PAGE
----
All of us have had an earache or otalgia, at some point in our lives. Most of us think of only children suffering from ear pain, but earaches never discriminate based on age alone.
The problem can vary from mild to debilitating. Many of us take our ears for granted. We never think twice about our hearing or balance, since we expect our ears to be trustworthy. But when things go wrong, we want immediate answers.
Why does your ear hurt?
Before figuring out a remedy, it is important to understand why the ear is hurting. There are always hints. Often, determining the cause of an earache takes some detective work and this involves learning about other associated signs or symptoms, including:
- Ear drainage.
- Tinnitus (ringing).
- Hearing loss.
- Dizziness or balance problems.
- Teeth or jaw pain.
The first step is to determine if the earache is coming from the ear itself or because of pain from something nearby, also called “referred pain.” Everyone insists that the ear is the primary cause because the ear is what hurts. Unfortunately, the reason our ear hurts is not always clear.
Ear pain causes
The best clues to determine the basis of the ear pain are the patient history, including associated signs and symptoms, and the physical exam. Even when something seems unrelated, it can still be a cause of ear pain.
It may be a good idea to get a hearing test as well. Hearing tests reveal much more than just our hearing. They can provide valuable information regarding the health of our ears by showing if our eardrum is intact or if there is abnormal pressure or fluid behind the eardrum.
An easy example of an earache is when the person has been swimming. There is drainage from the ear, fullness, and redness. The reason the ear hurts may be obvious. The diagnosis is an outer ear infection known as otitis externa, or as we all know it well, “swimmer’s ear.” Treatment involves ear drops and dry ear precautions.
Another cause of an earache can be a result of a recent trip that included air flights. The earache is persistent because of changes in air pressure. There may be a negative pressure persisting behind the eardrum or fluid. The eustachian tube is the real culprit, but the cause of the pain is still the ear because of the way the ear works. Treatments can vary and include merely equalizing the pressure with coughing or bearing down (a Valsalva maneuver).
There are three main parts of the ear: the outer ear, the middle ear, and the inner ear. Each area can have its own set of problems that can provide hints as to why the ear is hurting.
Examples of causes of ear pain can be divided into these categories:
- Infection (outer, middle, or inner ear).
- Inflammation (outer, middle, or inner ear).
- Foreign body (insects are a common one).
- Earwax (cerumen).
- Trauma (eardrum perforation).
Ear pain due to other issues
There are many instances when we feel pain in our ears because of other reasons. This is when a careful evaluation of all the signs and symptoms and history is necessary.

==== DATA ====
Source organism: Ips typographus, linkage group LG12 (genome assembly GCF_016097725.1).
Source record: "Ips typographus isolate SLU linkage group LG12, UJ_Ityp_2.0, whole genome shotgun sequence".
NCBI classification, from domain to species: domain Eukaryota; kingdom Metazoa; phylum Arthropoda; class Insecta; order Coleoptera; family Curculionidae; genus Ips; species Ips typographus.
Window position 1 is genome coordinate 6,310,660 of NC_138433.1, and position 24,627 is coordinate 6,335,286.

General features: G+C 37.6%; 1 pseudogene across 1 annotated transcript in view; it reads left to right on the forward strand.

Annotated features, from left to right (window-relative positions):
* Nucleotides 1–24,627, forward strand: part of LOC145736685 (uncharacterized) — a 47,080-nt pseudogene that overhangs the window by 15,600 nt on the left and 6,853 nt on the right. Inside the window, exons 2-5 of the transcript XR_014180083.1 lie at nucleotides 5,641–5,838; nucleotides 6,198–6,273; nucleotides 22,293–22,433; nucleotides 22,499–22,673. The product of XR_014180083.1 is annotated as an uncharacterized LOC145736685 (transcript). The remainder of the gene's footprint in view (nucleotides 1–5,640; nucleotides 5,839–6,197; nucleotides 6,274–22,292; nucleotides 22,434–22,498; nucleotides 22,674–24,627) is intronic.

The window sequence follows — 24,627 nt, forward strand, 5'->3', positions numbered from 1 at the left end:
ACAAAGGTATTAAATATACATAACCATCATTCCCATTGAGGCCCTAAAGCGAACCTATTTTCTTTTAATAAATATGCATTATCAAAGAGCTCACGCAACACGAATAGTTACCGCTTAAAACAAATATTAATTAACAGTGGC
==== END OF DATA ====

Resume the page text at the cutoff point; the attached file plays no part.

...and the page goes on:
When the ear is not the culprit, it is often difficult to diagnose and even more difficult, in many cases, to convince a person that the reason their ear hurts is not their ear at all. It is essential to understand that the head and neck region has one of the most complicated and compact designs. No other area of the body has a greater network of interconnected structures. Everything relates to everything nearby.
The ear is either adjacent to or interrelated to the following:
- Sinuses (paranasal).
- Eustachian tubes.
- Temporomandibular joint (jaw or TMJ).
- Mouth/Throat (including tonsils, tongue, teeth, gums, palate, voice box, pharynx).
Ear pain can manifest from or is “referred” from many sources, including:
- Sinus, nasal, or allergy issues.
- Eustachian tube dysfunction (air pressure changes).
- Dental (tooth infection) or TMJ problems (arthritis).
- Throat problems (tonsillitis, pharyngitis, swallowing problems).
- Headaches, neurologic problems.
Treatment depends on the origin of the earache. Sometimes, the diagnosis is easy, as with a “swimmer’s ear” or even eustachian tube dysfunction, but often identifying the source of the ear pain is more elusive.
In many cases, it takes some trial and error and sleuthing skills to alleviate the ear pain. Earaches can disappear as quickly as they arrive or hang on for days or longer.
If the person has a history of something new and recent, there may be reasons to investigate. Some examples may include:
- A recent cold, sinus infection, or flu.
- A recent airplane flight with high altitude.
- Earwax impaction.
- Ear infections (history).
- Recent injury.
- Sore throat.
- TMJ arthritis.
- Dental problems.
Treatment can be initiated at home first. Cold compresses, anti-inflammatory medicines, rest, chewing, and keeping upright, are some of the best initial steps.
Prevention includes avoiding water, controlling allergies and nasal congestion, and OTC medications such as ear drops or nasal sprays. One should be cautious in using ear drops or systems to remove suspected earwax since the ear canal can be extremely sensitive. In general, using ear drops that lower the pH of the ear canal can be helpful, but using harsh chemicals such as alcohol or hydrogen peroxide can cause more harm.
Seek help from your health care provider if these home remedies do not work, and the signs and symptoms worsen. Symptoms to watch out for include:
- Ear drainage.
- Ear swelling or redness, particularly behind the ear (mastoid bone).
- Intractable pain and tenderness.
- Worsening nasal or sinus pain and congestion or visual problems.
- Facial weakness (the facial nerve travels through the inner ear).
When in doubt, always seek the help of qualified health professionals.
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